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No Current Positions in Europe: Covered EUR/USD (FXE) on 6/21; Covered Spain (EWP) on 6/18; and Sold German Bonds (BUNL) on 6/18

Asset Class Performance:

  • Equities:  The STOXX Europe 600 closed up +1.0% week-over-week vs +2.9% last week. Top performers:  Greece +8.6%; Finland +5.0%; Cyprus +3.0%; Portugal +2.9%; Spain +2.3%; Italy +2.0%; Denmark +1.7%. Bottom performers: Russia (RTSI) -5.0%; Slovakia -1.9%; Norway -1.8%; Ireland -0.9%; Austria -0.8%.
  • FX:  The EUR/USD is down -0.59% week-over-week vs -0.58% last week.  W/W Divergences: HUF/EUR +2.28%, NOK/EUR +0.70%, TRY/EUR +0.54%, GBP/EUR -0.24%; PLN/EUR -0.53%, CZK/EUR -1.27%, RUB/EUR -1.84%.
  • Fixed Income:  Yields came in dramatically this week. Portugal saw the biggest move, falling -104bps week-over-week to 9.54%. [Portugal’s 10YR has not seen sub 10% in over a year!] Greece also saw a large decline, falling -67bps to 27.06%.  Spain dropped -35bps and Italy fell -20bps to 6.53% and 5.80%, respectively.   Germany bounced +5bps week-over-week to 1.55%.

Weekly European Monitor: No Bazooka! Go Figure! - 111. yields

No Bazooka! Go Figure!


With the Greek elections over, and some insight into Spain’s bank recapitalization needs behind us, what’s next for Europe? This week we saw a few interesting phenomenon: peripheral yields and risk metrics (CDS) came down dramatically, while new peripheral sovereign paper was issues at significant premiums (vs pervious auctions as recent as last month), and data—including confidence figures and PMIs—were bombed out! [See below in Data Dumb].  Now all eyes are peeled on the EU Summit next week (June 28-9) for the delivery of a “panacea” to cure Europe’s ails. Even a major investment bank was out this morning saying that it has heard from participants at the recently ended G-20 meetings in Mexico that there could be a “bazooka” of sorts in the works!

Our response: there’s a fat chance Eurocrats can craft anything close to a bazooka/panacea next week.

What will the Eurocrats discuss? Well, there’s actually a ton of programs on the table for discussion, which in and of itself lends to a higher probability that nothing concretely gets issued. The main topics of discussion should include:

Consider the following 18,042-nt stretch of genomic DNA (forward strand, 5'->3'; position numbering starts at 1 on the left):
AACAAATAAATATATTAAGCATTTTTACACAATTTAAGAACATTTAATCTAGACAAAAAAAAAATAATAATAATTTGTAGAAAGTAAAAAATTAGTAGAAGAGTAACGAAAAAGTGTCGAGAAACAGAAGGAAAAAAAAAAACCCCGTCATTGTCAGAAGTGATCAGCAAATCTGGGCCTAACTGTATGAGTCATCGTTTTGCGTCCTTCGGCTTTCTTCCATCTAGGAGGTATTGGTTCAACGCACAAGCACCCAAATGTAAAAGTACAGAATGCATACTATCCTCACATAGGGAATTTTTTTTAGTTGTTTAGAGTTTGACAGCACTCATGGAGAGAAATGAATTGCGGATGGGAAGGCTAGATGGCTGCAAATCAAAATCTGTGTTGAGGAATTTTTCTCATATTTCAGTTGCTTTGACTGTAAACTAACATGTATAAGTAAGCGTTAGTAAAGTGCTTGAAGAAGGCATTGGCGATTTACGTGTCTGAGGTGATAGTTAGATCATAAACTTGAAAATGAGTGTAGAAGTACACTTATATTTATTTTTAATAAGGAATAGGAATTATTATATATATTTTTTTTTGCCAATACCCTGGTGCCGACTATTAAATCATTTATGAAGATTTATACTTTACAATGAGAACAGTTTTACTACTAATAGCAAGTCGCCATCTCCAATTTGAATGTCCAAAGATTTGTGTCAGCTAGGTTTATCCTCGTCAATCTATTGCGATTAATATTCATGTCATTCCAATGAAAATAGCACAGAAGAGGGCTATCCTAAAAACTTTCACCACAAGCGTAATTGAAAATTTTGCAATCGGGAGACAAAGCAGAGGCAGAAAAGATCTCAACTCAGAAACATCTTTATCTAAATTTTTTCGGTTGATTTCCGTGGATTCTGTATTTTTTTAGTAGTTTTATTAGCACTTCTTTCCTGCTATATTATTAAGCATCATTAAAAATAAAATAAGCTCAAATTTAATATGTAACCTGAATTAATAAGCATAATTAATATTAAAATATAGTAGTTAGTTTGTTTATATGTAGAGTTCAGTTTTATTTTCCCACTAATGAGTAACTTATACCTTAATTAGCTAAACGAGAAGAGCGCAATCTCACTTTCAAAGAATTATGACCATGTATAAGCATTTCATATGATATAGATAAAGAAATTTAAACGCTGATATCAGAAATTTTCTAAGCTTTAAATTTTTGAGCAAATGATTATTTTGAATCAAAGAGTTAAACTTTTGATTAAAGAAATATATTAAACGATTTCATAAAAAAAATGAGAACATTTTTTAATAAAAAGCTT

• Fiscal Compact
  • Pan-European Deposit Insurance
  • Eurobonds
  • European Redemption Fund
  • ESM (and EFSF)
  • European Financial Transactions Tax

We continue to view Ms. Merkel as the Eurozone’s paymaster, the lead horse pulling the Eurozone cart along, but also a party at the table not willing to fold her cards. In this light, we expect Merkel to argue for more fiscal integration (signatures on the Fiscal Compact from a majority of the 27 EU members), the first step before such programs as Eurobonds and a European FDIC can even be imagined. This week the Germans largely pressed forward in support of a financial transaction tax, with or without the backing of the other member states. We’re slightly surprised by the positioning and will wait to see how this development plays out.   

However, a more pressing question that should be discussed in earnest at the Summit surrounds the capabilities of the existing EFSF and ESM. Importantly, the ESM still needs to be ratified by the German Parliament, which is expected to take place on June 29th. Already, EU leaders have said that it is now expected to come online on July 9, versus the original proposal of July 1. In any case, there needs to be clarification on the terms of the ESM, namely if it can be directed for bank recapitalizations, and if borrowing from the ESM contributes to the debt of the borrowing country. Here the problem is that Europe doesn't have a TARP-like facility to lend directly to the banks, but must lend to the sovereigns first.